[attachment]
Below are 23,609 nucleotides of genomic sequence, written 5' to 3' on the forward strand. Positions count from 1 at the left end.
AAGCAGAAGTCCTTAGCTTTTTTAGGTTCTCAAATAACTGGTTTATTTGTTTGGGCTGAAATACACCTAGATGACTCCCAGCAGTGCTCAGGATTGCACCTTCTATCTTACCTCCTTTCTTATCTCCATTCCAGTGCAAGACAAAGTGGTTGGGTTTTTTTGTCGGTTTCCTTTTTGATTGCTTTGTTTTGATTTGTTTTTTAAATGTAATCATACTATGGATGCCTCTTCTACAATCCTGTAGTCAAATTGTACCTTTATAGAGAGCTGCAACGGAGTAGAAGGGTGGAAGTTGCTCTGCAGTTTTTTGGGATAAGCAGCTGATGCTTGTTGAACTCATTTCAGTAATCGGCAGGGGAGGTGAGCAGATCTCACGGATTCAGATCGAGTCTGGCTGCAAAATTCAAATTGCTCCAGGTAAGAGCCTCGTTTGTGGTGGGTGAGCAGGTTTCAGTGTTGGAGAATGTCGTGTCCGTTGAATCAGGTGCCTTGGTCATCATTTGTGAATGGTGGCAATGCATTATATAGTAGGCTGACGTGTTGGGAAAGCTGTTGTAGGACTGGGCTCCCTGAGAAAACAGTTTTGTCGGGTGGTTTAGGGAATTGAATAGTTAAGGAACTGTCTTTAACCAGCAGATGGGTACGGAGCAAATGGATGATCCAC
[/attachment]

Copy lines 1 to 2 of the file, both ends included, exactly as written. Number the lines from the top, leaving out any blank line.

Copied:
Below are 23,609 nucleotides of genomic sequence, written 5' to 3' on the forward strand. Positions count from 1 at the left end.
AAGCAGAAGTCCTTAGCTTTTTTAGGTTCTCAAATAACTGGTTTATTTGTTTGGGCTGAAATACACCTAGATGACTCCCAGCAGTGCTCAGGATTGCACCTTCTATCTTACCTCCTTTCTTATCTCCATTCCAGTGCAAGACAAAGTGGTTGGGTTTTTTTGTCGGTTTCCTTTTTGATTGCTTTGTTTTGATTTGTTTTTTAAATGTAATCATACTATGGATGCCTCTTCTACAATCCTGTAGTCAAATTGTACCTTTATAGAGAGCTGCAACGGAGTAGAAGGGTGGAAGTTGCTCTGCAGTTTTTTGGGATAAGCAGCTGATGCTTGTTGAACTCATTTCAGTAATCGGCAGGGGAGGTGAGCAGATCTCACGGATTCAGATCGAGTCTGGCTGCAAAATTCAAATTGCTCCAGGTAAGAGCCTCGTTTGTGGTGGGTGAGCAGGTTTCAGTGTTGGAGAATGTCGTGTCCGTTGAATCAGGTGCCTTGGTCATCATTTGTGAATGGTGGCAATGCATTATATAGTAGGCTGACGTGTTGGGAAAGCTGTTGTAGGACTGGGCTCCCTGAGAAAACAGTTTTGTCGGGTGGTTTAGGGAATTGAATAGTTAAGGAACTGTCTTTAACCAGCAGATGGGTACGGAGCAAATGGATGATCCAC